Environment Affects Healthy Habits

new year
It is clear that environment affects healthy habits. I’m in my hometown for a holiday visit with family. Funny thing is, there’s not much family left here so I’m not running from party to party with no time to spare. I’ve had time to notice how quiet it is in this little town. It reminds me of a snow day when there’s no traffic and a blanket of white absorbs the noise.

There’s a wonderful new restaurant in town. I eat there every time I’m here. Last night when I finished eating, the manager walked me to my car. It was about 7pm, but really dark outside. There were more bright stars visible in the sky than you can imagine. The whole scene struck me as ironic. In a town so small that I can see every star in the sky, the restaurant manager is courteous enough to make sure I get safely to my car…at 7pm.

This stands in sharp contrast to a recent experience in the neighborhood where I live. After a concert at a highly touted restaurant, in order to reach my car I had to walk past two men who had rolled out a mattress in the parking lot where they were openly smoking crack and talking to the car next to them. The car was empty, but the alarm had gone off causing the men to loudly admonish it. There was no security guard and certainly no restaurant volunteer to walk with me.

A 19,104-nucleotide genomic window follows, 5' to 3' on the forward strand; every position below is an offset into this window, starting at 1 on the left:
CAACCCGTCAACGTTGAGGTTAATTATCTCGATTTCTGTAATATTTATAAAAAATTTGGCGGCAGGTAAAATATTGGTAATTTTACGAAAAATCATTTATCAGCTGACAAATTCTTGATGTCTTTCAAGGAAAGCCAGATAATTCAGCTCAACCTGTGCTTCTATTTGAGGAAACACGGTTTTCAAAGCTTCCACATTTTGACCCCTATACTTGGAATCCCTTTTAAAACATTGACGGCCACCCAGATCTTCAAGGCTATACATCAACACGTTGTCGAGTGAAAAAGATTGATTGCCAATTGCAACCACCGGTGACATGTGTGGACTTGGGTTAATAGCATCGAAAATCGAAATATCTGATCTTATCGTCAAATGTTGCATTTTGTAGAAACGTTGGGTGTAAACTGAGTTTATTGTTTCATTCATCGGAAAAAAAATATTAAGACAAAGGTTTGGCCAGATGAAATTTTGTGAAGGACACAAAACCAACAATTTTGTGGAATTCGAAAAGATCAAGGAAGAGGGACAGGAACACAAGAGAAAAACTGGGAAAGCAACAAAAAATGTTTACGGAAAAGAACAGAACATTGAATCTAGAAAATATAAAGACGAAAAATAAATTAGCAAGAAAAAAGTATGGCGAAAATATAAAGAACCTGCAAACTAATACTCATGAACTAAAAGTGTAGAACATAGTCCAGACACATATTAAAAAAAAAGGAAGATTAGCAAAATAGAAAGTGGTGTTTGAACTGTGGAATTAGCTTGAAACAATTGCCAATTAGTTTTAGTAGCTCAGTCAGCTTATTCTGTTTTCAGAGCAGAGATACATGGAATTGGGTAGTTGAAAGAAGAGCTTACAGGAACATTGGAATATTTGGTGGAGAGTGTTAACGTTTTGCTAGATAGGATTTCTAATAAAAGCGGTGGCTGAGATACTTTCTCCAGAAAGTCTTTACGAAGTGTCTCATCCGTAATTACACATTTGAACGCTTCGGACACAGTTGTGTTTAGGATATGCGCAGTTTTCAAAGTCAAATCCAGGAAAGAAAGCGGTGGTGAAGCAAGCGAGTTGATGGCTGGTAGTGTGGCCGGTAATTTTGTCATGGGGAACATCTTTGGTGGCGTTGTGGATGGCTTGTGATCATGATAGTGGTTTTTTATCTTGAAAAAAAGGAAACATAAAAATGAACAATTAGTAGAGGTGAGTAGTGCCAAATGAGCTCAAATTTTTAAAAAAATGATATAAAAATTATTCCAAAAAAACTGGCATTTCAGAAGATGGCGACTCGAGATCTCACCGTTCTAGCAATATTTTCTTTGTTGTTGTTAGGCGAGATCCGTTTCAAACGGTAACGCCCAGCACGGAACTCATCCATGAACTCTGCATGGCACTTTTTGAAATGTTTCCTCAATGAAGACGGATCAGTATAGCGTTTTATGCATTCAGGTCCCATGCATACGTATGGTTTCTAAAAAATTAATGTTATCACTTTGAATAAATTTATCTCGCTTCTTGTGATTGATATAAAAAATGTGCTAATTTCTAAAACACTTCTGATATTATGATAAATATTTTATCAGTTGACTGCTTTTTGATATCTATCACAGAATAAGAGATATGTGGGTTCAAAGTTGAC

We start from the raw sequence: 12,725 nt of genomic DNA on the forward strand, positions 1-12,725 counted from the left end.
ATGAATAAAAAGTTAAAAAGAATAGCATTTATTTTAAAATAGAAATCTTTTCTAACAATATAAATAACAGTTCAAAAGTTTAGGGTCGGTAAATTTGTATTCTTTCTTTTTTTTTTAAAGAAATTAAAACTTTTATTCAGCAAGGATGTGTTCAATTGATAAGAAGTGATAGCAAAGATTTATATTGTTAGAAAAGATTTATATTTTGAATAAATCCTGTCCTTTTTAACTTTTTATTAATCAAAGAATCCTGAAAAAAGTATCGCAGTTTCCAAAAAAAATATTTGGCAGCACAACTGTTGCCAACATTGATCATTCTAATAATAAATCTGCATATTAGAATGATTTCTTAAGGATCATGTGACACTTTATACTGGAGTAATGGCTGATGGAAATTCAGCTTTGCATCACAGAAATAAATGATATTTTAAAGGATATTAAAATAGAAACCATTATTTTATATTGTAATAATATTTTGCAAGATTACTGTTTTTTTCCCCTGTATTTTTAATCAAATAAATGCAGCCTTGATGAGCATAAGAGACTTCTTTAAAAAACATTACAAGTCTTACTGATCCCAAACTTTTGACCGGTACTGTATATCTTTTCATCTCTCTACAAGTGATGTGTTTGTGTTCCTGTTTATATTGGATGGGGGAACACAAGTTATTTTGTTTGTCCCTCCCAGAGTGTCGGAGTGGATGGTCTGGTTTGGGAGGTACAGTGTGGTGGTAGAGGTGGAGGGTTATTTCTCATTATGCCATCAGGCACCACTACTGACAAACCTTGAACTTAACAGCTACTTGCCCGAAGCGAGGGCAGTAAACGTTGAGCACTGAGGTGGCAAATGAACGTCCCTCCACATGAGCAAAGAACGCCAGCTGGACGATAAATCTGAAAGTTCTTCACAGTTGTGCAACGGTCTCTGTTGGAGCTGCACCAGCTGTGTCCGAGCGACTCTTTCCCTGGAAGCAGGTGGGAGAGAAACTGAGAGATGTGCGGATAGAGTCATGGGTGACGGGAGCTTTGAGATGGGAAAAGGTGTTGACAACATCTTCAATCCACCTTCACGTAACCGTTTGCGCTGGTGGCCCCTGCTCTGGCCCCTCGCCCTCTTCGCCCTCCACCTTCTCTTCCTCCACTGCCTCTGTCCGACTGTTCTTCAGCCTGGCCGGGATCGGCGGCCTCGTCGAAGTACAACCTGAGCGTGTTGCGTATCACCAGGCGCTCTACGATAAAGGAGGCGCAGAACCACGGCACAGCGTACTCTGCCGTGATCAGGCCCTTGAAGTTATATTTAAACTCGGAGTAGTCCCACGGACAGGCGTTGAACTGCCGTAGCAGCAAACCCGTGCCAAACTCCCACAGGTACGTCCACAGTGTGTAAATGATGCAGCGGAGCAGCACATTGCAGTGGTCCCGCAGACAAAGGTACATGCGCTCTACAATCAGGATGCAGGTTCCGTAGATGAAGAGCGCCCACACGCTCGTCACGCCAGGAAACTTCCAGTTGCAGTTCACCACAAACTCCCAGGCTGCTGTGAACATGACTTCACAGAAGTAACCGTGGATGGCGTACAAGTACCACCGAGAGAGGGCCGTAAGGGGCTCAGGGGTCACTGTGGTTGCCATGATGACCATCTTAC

This is not the first time I’ve encountered a crack-encumbered man outside of an upscale restaurant in my city. One night on the way to my car, another man who was flying high hugged me after I told him I wasn’t going to give him money. He could just as easily have shot me.

I felt pretty sure a gold-toothed man I encountered at a gas station was going to hurt me whether I gave him money or not. I don’t go to that gas station any more, but I don’t think my instincts were wrong. Four people have been shot and killed near that intersection in the past year. And so it goes where I live. In the past month, a two-year-old and a 3-year-old were shot and killed while riding in cars.